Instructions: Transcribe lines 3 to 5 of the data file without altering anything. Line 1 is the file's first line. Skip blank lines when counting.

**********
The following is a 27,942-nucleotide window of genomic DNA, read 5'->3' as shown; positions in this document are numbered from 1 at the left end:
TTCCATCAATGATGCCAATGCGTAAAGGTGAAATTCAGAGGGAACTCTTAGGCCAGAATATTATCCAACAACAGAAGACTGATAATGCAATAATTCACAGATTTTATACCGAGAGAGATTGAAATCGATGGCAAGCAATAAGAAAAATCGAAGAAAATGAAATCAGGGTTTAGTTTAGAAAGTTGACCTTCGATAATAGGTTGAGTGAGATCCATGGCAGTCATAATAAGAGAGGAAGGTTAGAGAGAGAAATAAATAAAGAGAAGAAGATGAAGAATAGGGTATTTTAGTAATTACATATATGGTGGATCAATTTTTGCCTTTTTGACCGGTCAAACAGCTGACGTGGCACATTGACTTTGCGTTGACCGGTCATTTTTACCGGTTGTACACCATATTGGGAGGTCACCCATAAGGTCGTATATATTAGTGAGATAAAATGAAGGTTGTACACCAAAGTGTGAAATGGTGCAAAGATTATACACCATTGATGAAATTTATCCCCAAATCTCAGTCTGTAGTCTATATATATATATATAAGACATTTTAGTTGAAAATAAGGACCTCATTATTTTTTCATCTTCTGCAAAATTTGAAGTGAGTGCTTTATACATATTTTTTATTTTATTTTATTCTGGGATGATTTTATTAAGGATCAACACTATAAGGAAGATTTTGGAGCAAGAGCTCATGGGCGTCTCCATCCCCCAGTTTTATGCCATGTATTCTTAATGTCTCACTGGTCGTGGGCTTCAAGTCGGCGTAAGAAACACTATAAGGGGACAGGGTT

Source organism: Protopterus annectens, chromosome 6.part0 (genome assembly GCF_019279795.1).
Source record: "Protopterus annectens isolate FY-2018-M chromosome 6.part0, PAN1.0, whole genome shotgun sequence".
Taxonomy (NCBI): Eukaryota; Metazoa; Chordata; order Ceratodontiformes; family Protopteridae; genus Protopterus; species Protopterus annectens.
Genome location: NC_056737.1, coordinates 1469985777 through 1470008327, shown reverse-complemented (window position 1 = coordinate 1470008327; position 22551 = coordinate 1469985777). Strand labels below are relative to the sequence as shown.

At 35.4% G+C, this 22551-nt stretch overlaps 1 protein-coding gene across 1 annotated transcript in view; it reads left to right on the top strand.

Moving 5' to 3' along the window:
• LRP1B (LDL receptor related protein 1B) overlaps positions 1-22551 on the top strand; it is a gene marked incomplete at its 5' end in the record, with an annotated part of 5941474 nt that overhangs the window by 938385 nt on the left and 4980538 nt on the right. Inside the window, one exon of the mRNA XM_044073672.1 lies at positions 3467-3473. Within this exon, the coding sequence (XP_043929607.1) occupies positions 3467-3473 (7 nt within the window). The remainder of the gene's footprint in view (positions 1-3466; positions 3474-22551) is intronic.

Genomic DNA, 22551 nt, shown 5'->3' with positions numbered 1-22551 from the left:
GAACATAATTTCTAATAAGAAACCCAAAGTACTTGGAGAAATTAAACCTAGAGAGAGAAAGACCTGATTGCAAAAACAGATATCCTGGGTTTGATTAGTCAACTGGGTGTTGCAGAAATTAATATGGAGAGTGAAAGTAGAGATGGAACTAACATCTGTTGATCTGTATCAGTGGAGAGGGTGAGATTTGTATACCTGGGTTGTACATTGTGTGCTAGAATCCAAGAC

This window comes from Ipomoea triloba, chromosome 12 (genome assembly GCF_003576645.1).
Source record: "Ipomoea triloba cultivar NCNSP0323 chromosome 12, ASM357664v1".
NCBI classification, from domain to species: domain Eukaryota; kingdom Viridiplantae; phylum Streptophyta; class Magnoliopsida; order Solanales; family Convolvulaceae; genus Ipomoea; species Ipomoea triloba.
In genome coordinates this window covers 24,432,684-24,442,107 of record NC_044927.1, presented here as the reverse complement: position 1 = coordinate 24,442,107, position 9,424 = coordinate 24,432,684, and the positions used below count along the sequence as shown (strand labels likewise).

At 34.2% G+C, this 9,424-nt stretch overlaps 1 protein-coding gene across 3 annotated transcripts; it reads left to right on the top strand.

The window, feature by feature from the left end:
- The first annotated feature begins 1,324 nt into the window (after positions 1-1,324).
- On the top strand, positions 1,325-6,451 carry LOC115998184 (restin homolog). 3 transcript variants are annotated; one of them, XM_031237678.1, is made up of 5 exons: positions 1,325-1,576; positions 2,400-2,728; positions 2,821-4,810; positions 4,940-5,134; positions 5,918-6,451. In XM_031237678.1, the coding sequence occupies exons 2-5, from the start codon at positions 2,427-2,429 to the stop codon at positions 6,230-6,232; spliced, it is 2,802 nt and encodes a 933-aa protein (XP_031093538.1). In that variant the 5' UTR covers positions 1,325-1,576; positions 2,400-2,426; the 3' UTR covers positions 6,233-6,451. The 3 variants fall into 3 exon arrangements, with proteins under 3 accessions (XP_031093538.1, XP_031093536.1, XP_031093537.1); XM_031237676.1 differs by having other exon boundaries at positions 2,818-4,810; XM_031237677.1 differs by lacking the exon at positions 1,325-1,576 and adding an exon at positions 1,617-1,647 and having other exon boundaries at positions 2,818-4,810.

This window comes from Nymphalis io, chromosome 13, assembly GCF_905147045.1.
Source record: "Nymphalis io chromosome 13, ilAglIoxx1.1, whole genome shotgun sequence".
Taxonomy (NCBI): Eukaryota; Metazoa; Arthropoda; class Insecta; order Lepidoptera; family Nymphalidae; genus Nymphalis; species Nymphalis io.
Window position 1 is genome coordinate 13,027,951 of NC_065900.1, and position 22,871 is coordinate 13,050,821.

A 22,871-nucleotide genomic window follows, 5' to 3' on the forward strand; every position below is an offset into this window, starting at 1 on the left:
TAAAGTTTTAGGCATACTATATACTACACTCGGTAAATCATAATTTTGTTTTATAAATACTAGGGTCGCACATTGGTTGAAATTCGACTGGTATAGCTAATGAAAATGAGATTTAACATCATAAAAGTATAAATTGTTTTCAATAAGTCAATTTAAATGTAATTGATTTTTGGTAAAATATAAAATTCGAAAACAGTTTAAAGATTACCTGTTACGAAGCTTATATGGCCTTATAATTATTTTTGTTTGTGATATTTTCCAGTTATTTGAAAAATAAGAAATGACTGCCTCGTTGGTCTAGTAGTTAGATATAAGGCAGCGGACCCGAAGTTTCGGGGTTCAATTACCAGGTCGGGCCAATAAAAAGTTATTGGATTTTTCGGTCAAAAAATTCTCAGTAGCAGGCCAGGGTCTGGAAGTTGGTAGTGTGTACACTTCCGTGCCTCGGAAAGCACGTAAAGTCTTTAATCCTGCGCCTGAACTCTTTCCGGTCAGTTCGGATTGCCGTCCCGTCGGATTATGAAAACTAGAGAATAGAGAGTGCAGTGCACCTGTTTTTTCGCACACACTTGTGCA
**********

Source organism: Protopterus annectens, chromosome 6.part0 (genome assembly GCF_019279795.1).
Source record: "Protopterus annectens isolate FY-2018-M chromosome 6.part0, PAN1.0, whole genome shotgun sequence".
Taxonomy (NCBI): Eukaryota; Metazoa; Chordata; order Ceratodontiformes; family Protopteridae; genus Protopterus; species Protopterus annectens.